This is the next installment in a series of articles about the essential diagrams used within the Unified Modeling Language, or UML. In my previous article on the UML’s class diagram, I described how the class diagram’s notation set is the basis for all UML 2’s structure diagrams. Continuing down the track of UML 2 structure diagrams, this article introduces the component diagram.
The diagram’s purpose
The component diagram’s main purpose is to show the structural relationships between the components of a system. In UML 2, components are considered autonomous, encapsulated units within a system or subsystem that provide one or more interfaces. Although the UML 2 specification does not strictly state it, components are larger design units that represent things that will typically be implemented using replaceable” modules. Components are strictly logical, design-time constructs. The idea is that you can easily reuse and/or substitute a different component implementation in your designs because a component encapsulates behavior and implements specified interfaces.
In component-based development (CBD), component diagrams offer architects a natural format to begin modeling a solution. Component diagrams allow an architect to verify that a system’s required functionality is being implemented by components, thus ensuring that the eventual system will be acceptable.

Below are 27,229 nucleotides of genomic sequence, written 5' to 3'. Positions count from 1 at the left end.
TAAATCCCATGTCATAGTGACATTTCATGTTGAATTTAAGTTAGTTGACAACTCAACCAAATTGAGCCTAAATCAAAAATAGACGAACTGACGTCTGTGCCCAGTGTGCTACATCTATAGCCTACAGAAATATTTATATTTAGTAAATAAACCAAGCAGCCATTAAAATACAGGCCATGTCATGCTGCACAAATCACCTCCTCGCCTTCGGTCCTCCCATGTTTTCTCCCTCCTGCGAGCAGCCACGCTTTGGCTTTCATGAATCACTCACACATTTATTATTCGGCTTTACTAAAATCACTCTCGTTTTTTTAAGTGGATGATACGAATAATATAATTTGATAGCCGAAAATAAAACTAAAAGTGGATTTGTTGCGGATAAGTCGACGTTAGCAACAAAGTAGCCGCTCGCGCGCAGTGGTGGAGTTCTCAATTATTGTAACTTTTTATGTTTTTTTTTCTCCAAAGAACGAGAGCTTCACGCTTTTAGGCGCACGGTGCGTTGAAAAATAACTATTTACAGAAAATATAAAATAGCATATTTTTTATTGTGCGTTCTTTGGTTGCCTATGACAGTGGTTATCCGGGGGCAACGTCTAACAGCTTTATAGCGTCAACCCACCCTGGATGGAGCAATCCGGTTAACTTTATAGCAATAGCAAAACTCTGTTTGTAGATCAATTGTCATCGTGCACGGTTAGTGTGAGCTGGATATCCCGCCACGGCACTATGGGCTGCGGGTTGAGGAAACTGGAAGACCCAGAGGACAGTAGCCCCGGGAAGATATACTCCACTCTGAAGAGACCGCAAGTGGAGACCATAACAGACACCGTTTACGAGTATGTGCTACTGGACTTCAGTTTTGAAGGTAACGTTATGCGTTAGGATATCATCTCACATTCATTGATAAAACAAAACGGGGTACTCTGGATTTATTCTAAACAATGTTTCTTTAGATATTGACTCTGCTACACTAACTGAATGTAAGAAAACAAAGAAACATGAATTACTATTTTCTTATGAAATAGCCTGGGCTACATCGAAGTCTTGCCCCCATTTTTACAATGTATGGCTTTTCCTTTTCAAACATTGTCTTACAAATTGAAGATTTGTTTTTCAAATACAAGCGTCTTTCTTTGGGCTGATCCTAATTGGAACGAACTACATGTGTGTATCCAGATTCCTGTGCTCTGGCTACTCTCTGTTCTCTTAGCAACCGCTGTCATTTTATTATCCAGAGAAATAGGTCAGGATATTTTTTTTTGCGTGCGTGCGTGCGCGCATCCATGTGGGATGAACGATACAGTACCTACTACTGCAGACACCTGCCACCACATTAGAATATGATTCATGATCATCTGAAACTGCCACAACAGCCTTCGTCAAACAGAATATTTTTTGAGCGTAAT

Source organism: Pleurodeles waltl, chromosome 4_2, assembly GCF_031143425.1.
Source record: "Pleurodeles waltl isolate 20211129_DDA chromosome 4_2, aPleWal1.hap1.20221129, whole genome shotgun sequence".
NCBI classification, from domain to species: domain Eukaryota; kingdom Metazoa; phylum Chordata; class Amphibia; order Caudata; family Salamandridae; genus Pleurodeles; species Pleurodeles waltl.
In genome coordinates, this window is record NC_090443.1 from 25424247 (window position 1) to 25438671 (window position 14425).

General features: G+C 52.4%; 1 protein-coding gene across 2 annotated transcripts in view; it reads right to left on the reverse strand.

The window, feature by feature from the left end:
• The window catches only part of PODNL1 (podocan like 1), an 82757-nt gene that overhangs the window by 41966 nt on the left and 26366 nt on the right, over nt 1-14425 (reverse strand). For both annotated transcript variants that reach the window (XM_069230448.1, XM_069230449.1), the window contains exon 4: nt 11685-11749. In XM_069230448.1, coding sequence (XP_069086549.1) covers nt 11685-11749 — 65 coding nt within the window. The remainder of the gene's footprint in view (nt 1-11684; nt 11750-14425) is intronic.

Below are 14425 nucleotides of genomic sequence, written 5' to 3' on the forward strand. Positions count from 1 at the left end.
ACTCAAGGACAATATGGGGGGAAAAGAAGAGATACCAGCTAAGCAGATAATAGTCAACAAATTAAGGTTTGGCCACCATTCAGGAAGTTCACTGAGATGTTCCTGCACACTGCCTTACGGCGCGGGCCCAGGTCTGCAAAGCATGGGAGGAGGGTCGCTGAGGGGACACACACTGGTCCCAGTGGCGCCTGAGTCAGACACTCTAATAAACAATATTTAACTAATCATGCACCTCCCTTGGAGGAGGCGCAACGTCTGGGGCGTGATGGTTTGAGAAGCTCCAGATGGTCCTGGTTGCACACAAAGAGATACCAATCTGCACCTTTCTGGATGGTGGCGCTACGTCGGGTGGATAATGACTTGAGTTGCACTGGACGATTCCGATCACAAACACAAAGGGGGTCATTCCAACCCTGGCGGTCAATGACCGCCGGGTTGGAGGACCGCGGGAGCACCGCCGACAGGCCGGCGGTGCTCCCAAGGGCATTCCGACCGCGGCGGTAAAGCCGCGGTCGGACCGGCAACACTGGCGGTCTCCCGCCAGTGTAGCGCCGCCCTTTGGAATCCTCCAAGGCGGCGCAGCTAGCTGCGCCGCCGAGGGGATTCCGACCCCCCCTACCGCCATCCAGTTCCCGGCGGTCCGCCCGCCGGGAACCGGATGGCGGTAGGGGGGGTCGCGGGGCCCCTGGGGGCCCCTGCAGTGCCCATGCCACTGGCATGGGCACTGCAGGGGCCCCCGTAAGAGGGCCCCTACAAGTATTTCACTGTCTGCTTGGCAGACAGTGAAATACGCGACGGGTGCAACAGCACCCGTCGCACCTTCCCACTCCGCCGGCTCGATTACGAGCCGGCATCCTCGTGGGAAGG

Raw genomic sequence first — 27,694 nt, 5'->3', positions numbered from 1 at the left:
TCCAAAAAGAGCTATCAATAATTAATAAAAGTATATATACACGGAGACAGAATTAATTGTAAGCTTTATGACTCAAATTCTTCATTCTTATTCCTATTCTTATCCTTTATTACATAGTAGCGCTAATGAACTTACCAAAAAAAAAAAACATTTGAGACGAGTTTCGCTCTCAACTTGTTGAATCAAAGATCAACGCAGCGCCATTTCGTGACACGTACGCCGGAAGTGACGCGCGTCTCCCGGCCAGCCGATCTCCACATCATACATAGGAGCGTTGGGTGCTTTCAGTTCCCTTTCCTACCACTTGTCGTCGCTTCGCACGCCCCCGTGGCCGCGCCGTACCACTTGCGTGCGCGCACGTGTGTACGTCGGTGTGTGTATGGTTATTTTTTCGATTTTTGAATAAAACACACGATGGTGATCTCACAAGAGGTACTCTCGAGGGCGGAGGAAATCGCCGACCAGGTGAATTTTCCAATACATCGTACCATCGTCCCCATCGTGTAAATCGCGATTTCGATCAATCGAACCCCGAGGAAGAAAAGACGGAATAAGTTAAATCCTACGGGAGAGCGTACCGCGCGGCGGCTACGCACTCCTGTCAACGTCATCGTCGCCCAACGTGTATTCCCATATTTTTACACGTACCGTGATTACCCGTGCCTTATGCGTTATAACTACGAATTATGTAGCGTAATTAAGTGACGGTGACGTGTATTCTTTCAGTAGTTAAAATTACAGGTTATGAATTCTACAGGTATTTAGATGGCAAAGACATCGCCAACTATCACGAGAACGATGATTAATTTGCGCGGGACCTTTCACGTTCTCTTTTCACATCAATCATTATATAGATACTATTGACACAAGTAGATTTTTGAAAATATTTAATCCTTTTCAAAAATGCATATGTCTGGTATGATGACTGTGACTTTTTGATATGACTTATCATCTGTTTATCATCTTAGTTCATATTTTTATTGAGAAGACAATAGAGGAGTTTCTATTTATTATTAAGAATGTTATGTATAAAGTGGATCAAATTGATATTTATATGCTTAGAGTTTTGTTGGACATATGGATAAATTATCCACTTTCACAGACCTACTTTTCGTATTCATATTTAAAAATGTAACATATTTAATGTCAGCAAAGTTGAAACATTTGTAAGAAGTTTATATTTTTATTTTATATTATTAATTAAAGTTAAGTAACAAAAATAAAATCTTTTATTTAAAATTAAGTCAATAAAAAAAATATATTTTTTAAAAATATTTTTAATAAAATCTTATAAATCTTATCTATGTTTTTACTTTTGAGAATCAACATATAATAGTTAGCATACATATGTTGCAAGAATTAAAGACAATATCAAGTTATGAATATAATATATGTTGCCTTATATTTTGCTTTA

In addition, component diagrams are useful communication tools for various groups. The diagrams can be presented to key project stakeholders and implementation staff. While component diagrams are generally geared towards a system’s implementation staff, component diagrams can generally put stakeholders at ease because the diagram presents an early understanding of the overall system that is being built.
Developers find the component diagram useful because it provides them with a high-level, architectural view of the system that they will be building, which helps developers begin formalizing a roadmap for the implementation, and make decisions about task assignments and/or needed skill enhancements. System administrators find component diagrams useful because they get an early view of the logical software components that will be running on their systems. Although system administrators will not be able to identify the physical machines or the physical executables from the diagram, a component diagram will nevertheless be welcomed because it provides early information about the components and their relationships (which allows sys-admins to loosely plan ahead).
The component diagram notation set makes it one of the easiest UML diagrams to draw. Figure 1 shows a simple component diagram using the former UML 1.4 notation; the example shows a relationship between two components: an Order System component that uses the Inventory System component. As you can see, a component in UML 1.4 was drawn as a rectangle with two smaller rectangles protruding from its left side.
Figure 1: This simple component diagram shows the Order System’s general dependency using UML 1.4 notation